Struggle for Justice: Four Decades of Civil Rights Photography
The Briscoe Center for American History's exhibition Struggle for Justice: Four Decades of Civil Rights Photography will open to the public November 10, 2017. The exhibition will feature images from the Briscoe Center's vast photojournalism collections that provide extensive visual evidence of the struggles, flashpoints, and achievements in the civil rights movement. Spanning four decades, the exhibition will include images by Spider Martin, Flip Schulke, and Charles Moore, as well as others whose work captured the struggle for civil rights–from Jim Crow to the Black Power movement.
Struggle for Justice reflects an impressive array of unique sources that focus on five areas: signs of segregation, organizations and leaders of the civil rights movement, the risks and threat of violence that rights activists faced from their fellow Americans, marches and protests (including Birmingham and Selma in 1963 and Tommie Smith and John Carlos's Black Power salute at the 1968 Mexico Olympics), and finally a section that documents the contemporary achievements of the movement.
Struggle for Justice: Four Decades of Civil Rights Photography is brought to you in part by the generosity of Mr. Alec Rhodes and Ms. Jane Hilfer.
Selma to Montgomery: A March for the Right to Vote
In recognition of Black History Month, the Luzerne County Community College Schulman Gallery will host a photography exhibit, "Selma to Montgomery: A March for the Right to Vote" from Friday, January 19 through Wednesday, February 21.
The exhibit will feature photographs by Spider Martin, the world-renowned photo journalist who covered the Selma to Montgomery March and the Civil Rights Movement starting in 1965. The photographs will be exhibited along with more recent photographs of Selma "foot soldiers" by Jim Gavenus, LCCC assistant professor and internationally-recognized documentary photographer. This is the first time that photographs taken by Martin and Gavenus will be exhibited together. In addition, many of Martin's images that will be included in the display will be exhibited for the first time. The exhibit is coming to LCCC courtesy of The Spider Martin Civil Rights Collection and ArtsRevive Cultural Arts Center in Selma, Alabama.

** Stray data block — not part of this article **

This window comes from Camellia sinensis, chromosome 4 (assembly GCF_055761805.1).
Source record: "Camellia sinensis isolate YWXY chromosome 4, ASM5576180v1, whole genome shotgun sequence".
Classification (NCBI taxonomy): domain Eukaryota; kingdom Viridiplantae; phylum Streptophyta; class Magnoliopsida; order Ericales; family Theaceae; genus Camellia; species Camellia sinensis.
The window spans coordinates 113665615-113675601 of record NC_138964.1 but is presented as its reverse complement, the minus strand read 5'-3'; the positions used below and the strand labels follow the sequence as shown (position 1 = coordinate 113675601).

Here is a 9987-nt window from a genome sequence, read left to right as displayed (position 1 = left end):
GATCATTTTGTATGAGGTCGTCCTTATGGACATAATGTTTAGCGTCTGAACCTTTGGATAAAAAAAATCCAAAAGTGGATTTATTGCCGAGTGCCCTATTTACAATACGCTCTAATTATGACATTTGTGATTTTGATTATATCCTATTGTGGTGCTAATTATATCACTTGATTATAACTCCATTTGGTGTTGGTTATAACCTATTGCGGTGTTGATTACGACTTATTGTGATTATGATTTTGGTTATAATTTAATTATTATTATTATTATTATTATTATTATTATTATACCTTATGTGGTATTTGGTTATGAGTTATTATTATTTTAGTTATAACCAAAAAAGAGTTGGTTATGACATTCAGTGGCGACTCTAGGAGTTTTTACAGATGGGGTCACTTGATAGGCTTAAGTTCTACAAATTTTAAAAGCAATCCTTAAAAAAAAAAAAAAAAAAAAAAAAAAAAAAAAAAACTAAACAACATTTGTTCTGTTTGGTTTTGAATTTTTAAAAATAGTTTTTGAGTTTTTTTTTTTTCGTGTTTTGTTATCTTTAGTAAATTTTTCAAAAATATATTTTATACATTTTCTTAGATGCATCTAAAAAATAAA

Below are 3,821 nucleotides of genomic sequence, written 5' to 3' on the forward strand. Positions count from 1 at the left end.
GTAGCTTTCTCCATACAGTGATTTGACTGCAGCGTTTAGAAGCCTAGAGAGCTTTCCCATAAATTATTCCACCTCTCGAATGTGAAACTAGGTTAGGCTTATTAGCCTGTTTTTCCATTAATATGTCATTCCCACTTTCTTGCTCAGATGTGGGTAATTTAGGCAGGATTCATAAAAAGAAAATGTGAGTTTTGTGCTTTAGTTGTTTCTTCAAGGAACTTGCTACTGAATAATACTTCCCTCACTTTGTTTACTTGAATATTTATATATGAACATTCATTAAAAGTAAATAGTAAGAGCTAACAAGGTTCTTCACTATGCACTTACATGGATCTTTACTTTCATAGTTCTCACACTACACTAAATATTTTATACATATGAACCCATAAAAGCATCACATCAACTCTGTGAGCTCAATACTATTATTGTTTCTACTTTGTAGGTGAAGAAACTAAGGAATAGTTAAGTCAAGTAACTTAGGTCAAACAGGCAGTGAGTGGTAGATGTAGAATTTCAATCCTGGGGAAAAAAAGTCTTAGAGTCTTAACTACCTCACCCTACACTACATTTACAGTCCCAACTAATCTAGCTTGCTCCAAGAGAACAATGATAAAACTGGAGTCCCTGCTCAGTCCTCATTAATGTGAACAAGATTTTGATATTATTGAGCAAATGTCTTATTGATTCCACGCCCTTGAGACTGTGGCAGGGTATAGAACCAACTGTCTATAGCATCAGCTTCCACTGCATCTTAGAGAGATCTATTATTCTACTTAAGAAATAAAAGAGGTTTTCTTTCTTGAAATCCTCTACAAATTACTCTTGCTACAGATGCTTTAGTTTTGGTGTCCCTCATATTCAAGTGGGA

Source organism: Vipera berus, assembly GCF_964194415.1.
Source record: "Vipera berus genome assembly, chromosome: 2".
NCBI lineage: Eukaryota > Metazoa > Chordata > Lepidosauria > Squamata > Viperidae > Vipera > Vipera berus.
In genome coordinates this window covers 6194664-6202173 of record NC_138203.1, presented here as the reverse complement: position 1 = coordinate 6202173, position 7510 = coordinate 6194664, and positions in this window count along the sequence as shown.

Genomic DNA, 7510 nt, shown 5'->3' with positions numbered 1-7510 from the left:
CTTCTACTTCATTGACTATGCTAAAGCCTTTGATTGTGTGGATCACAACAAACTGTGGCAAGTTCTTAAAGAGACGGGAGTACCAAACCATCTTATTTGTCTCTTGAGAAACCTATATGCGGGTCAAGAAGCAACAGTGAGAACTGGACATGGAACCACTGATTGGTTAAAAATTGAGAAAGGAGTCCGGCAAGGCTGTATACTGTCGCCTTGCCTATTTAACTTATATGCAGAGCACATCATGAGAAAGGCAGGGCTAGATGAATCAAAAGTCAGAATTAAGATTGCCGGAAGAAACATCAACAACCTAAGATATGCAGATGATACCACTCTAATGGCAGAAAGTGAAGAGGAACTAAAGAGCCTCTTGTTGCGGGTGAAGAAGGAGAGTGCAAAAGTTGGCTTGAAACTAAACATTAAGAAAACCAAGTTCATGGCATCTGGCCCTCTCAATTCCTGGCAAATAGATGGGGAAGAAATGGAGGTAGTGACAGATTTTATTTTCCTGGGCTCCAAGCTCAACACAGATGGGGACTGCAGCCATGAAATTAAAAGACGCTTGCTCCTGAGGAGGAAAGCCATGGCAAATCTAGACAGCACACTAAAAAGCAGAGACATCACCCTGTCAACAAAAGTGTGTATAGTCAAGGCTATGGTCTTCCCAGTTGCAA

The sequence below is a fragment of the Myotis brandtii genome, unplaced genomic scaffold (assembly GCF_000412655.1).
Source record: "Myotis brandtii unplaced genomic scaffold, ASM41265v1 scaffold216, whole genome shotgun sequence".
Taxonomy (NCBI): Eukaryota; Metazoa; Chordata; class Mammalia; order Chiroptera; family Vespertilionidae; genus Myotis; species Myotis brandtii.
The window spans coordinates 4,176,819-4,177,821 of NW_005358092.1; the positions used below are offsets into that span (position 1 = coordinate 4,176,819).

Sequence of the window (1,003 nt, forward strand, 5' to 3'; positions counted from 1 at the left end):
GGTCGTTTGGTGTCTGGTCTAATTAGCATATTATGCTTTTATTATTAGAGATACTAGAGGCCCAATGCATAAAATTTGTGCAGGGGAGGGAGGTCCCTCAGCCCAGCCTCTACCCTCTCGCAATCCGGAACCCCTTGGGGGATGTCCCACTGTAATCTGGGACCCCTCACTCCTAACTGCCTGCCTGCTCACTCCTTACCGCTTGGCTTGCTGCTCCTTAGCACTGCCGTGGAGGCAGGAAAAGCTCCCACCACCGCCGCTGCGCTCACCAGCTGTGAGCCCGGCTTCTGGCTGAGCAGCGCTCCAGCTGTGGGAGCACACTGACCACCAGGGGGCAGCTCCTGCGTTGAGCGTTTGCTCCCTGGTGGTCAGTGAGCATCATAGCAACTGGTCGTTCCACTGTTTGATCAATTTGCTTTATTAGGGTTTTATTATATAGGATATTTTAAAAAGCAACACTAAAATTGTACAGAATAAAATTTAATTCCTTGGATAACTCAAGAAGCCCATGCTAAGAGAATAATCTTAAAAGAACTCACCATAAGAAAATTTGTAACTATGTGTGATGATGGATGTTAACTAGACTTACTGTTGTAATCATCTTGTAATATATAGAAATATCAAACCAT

Several items from the National Voting Rights Museum located in Selma, Alabama also will be displayed including shoes and other clothing worn by the foot soldiers, arrest records, photographs, newspaper and magazine articles, a billy club, and handwritten notes from some of the marchers.
The exhibit will open with a reception on Friday, January 19, from 6 to 9 p.m., at the Schulman Gallery. Gavenus will present a gallery talk during the opening reception at 7 p.m. The opening reception is free and open to the public. Sponsors and partners for the Selma to Montgomery exhibit at LCCC include the local chapter of the NAACP, LCCC Diversity Council, Northeast PA Diversity Education Consortium (NEPDEC), LCCC Alumni Association, LCCC Student Activities Office, and PNC Bank.
Collections of Spider Martin's photographs are in the permanent archives of the Smithsonian's National Museum of African American History and Culture, the Birmingham Civil Rights Institute, and the Briscoe Center for American History.